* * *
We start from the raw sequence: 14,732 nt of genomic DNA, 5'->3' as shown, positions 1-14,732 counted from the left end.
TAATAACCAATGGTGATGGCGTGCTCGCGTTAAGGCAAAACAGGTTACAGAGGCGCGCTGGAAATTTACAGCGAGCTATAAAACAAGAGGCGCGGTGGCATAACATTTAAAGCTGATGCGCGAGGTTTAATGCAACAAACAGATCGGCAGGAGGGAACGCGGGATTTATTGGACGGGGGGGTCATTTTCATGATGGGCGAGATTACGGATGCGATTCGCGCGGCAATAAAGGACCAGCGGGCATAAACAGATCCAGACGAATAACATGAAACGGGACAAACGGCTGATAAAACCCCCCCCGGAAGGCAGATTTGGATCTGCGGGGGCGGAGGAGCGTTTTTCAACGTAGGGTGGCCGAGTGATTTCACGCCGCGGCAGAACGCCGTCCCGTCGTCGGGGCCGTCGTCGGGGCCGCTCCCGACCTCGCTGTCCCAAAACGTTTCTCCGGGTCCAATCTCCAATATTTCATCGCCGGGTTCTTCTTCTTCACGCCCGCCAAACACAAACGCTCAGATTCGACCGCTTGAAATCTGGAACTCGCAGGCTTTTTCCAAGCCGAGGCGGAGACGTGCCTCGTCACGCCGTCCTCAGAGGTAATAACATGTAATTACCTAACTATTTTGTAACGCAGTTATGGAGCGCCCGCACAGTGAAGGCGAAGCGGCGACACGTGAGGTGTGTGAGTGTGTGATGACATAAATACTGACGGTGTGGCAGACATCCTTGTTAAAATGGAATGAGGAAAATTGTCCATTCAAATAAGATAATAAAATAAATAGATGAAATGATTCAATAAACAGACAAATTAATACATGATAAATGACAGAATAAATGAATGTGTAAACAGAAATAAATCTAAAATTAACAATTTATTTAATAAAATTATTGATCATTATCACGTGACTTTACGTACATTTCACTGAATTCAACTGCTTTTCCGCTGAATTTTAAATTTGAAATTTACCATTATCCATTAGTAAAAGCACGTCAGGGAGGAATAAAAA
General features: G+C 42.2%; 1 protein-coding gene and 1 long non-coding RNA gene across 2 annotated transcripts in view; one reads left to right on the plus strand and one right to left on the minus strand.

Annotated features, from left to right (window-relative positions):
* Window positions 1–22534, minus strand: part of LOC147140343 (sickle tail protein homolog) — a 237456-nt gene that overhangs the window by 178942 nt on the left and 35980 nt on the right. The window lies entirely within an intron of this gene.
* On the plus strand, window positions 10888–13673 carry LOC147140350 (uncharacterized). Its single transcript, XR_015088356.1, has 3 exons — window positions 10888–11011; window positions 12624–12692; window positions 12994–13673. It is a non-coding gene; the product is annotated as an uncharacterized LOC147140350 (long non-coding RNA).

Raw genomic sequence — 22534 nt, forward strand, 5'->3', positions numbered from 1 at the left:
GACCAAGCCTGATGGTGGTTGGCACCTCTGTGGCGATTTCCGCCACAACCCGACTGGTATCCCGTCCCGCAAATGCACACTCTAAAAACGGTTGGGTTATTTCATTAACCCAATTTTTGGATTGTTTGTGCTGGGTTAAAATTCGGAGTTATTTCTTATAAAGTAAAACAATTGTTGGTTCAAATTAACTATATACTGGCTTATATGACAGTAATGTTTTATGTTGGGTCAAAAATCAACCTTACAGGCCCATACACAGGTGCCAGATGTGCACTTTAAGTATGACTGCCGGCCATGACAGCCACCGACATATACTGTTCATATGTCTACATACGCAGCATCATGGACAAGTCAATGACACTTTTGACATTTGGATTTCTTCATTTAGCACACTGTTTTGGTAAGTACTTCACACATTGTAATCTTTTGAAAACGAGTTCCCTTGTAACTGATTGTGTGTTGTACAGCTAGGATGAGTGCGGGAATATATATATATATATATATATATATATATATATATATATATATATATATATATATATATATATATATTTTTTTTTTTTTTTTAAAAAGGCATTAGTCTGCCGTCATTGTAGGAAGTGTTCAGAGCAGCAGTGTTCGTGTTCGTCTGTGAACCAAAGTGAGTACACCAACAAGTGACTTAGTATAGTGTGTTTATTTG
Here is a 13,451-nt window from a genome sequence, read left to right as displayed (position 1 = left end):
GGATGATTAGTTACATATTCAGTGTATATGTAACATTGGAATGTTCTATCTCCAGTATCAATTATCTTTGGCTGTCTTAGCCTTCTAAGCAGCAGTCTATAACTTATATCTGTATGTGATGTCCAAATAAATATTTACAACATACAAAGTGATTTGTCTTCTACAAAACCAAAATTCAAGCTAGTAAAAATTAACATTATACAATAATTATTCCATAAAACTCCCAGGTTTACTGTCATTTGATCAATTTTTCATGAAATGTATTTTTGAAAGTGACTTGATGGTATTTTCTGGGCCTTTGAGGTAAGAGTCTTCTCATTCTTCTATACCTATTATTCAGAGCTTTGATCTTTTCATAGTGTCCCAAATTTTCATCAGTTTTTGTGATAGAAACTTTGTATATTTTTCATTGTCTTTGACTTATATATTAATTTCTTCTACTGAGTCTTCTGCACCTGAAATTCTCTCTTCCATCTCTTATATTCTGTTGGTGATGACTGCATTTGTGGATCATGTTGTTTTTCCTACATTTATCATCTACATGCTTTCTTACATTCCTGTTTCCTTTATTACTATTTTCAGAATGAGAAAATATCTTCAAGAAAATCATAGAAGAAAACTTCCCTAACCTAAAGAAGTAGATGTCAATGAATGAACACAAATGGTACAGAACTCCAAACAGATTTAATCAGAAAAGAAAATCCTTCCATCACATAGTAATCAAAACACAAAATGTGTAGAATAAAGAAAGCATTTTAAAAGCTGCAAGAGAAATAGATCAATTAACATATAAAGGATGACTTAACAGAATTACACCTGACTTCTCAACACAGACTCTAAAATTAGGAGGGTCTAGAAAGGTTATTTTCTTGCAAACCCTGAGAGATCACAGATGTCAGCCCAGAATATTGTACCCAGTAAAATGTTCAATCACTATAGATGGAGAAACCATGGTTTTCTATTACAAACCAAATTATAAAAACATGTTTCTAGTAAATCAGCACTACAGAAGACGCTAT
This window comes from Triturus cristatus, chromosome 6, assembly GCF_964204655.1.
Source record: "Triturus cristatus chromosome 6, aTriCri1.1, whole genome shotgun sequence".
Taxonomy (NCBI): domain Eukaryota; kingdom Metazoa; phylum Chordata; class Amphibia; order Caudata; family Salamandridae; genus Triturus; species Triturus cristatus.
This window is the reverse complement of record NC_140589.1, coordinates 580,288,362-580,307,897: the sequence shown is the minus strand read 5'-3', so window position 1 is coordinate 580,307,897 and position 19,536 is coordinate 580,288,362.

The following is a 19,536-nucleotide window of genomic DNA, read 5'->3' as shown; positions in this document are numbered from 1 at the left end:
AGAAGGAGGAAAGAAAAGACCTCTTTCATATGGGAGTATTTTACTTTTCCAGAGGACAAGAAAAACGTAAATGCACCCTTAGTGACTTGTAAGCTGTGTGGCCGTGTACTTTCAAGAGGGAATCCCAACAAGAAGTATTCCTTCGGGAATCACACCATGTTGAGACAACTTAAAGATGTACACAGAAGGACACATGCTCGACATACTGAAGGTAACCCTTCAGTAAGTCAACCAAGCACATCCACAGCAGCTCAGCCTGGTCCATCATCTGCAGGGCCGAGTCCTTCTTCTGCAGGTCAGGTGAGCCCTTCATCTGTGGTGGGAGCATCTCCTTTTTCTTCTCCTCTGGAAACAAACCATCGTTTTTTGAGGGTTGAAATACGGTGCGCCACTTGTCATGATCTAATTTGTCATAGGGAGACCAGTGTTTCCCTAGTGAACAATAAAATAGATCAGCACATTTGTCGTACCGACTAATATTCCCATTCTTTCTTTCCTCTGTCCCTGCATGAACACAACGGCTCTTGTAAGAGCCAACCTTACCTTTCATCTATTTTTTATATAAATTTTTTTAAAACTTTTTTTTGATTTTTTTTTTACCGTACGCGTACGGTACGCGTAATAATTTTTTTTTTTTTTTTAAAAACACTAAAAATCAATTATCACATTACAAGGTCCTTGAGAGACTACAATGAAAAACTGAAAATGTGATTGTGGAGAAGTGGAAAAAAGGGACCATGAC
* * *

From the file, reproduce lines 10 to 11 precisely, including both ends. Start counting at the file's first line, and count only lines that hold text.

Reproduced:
GGATGATTAGTTACATATTCAGTGTATATGTAACATTGGAATGTTCTATCTCCAGTATCAATTATCTTTGGCTGTCTTAGCCTTCTAAGCAGCAGTCTATAACTTATATCTGTATGTGATGTCCAAATAAATATTTACAACATACAAAGTGATTTGTCTTCTACAAAACCAAAATTCAAGCTAGTAAAAATTAACATTATACAATAATTATTCCATAAAACTCCCAGGTTTACTGTCATTTGATCAATTTTTCATGAAATGTATTTTTGAAAGTGACTTGATGGTATTTTCTGGGCCTTTGAGGTAAGAGTCTTCTCATTCTTCTATACCTATTATTCAGAGCTTTGATCTTTTCATAGTGTCCCAAATTTTCATCAGTTTTTGTGATAGAAACTTTGTATATTTTTCATTGTCTTTGACTTATATATTAATTTCTTCTACTGAGTCTTCTGCACCTGAAATTCTCTCTTCCATCTCTTATATTCTGTTGGTGATGACTGCATTTGTGGATCATGTTGTTTTTCCTACATTTATCATCTACATGCTTTCTTACATTCCTGTTTCCTTTATTACTATTTTCAGAATGAGAAAATATCTTCAAGAAAATCATAGAAGAAAACTTCCCTAACCTAAAGAAGTAGATGTCAATGAATGAACACAAATGGTACAGAACTCCAAACAGATTTAATCAGAAAAGAAAATCCTTCCATCACATAGTAATCAAAACACAAAATGTGTAGAATAAAGAAAGCATTTTAAAAGCTGCAAGAGAAATAGATCAATTAACATATAAAGGATGACTTAACAGAATTACACCTGACTTCTCAACACAGACTCTAAAATTAGGAGGGTCTAGAAAGGTTATTTTCTTGCAAACCCTGAGAGATCACAGATGTCAGCCCAGAATATTGTACCCAGTAAAATGTTCAATCACTATAGATGGAGAAACCATGGTTTTCTATTACAAACCAAATTATAAAAACATGTTTCTAGTAAATCAGCACTACAGAAGACGCTAT
This window comes from Triturus cristatus, chromosome 6, assembly GCF_964204655.1.